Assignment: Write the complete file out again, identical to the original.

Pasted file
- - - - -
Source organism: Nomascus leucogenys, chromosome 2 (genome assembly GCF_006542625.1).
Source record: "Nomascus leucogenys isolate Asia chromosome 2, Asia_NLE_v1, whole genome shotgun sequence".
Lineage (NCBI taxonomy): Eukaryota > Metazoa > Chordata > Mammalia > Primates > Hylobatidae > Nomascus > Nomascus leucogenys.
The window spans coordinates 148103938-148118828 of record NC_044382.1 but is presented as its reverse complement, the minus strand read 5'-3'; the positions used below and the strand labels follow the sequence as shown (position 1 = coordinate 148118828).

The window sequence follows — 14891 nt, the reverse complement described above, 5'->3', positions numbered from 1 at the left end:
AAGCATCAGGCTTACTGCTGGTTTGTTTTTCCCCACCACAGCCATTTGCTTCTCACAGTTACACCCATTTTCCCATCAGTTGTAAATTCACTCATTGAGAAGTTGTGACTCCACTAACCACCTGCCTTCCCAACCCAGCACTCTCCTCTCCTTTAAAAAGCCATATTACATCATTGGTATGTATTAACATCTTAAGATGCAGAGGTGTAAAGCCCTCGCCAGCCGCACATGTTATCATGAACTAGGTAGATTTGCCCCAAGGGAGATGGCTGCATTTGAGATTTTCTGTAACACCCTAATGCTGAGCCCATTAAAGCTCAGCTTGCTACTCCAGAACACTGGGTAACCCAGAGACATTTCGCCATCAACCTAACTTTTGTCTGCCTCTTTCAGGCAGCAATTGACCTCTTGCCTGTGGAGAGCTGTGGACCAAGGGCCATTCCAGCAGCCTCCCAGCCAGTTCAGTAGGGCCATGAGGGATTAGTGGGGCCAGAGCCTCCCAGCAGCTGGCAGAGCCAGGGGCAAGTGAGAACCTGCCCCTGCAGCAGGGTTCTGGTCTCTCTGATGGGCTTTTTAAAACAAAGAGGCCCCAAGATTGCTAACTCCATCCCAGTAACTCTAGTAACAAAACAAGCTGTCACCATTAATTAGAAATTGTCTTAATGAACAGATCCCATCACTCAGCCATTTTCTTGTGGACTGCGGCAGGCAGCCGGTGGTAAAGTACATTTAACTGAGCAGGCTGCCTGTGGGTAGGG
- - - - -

Source organism: Nomascus leucogenys, chromosome 2 (genome assembly GCF_006542625.1).
Source record: "Nomascus leucogenys isolate Asia chromosome 2, Asia_NLE_v1, whole genome shotgun sequence".
Lineage (NCBI taxonomy): Eukaryota > Metazoa > Chordata > Mammalia > Primates > Hylobatidae > Nomascus > Nomascus leucogenys.
The window spans coordinates 148103938-148118828 of record NC_044382.1 but is presented as its reverse complement, the minus strand read 5'-3'; the positions used below and the strand labels follow the sequence as shown (position 1 = coordinate 148118828).

The window sequence follows — 14891 nt, the reverse complement described above, 5'->3', positions numbered from 1 at the left end:
AAGCATCAGGCTTACTGCTGGTTTGTTTTTCCCCACCACAGCCATTTGCTTCTCACAGTTACACCCATTTTCCCATCAGTTGTAAATTCACTCATTGAGAAGTTGTGACTCCACTAACCACCTGCCTTCCCAACCCAGCACTCTCCTCTCCTTTAAAAAGCCATATTACATCATTGGTATGTATTAACATCTTAAGATGCAGAGGTGTAAAGCCCTCGCCAGCCGCACATGTTATCATGAACTAGGTAGATTTGCCCCAAGGGAGATGGCTGCATTTGAGATTTTCTGTAACACCCTAATGCTGAGCCCATTAAAGCTCAGCTTGCTACTCCAGAACACTGGGTAACCCAGAGACATTTCGCCATCAACCTAACTTTTGTCTGCCTCTTTCAGGCAGCAATTGACCTCTTGCCTGTGGAGAGCTGTGGACCAAGGGCCATTCCAGCAGCCTCCCAGCCAGTTCAGTAGGGCCATGAGGGATTAGTGGGGCCAGAGCCTCCCAGCAGCTGGCAGAGCCAGGGGCAAGTGAGAACCTGCCCCTGCAGCAGGGTTCTGGTCTCTCTGATGGGCTTTTTAAAACAAAGAGGCCCCAAGATTGCTAACTCCATCCCAGTAACTCTAGTAACAAAACAAGCTGTCACCATTAATTAGAAATTGTCTTAATGAACAGATCCCATCACTCAGCCATTTTCTTGTGGACTGCGGCAGGCAGCCGGTGGTAAAGTACATTTAACTGAGCAGGCTGCCTGTGGGTAGGG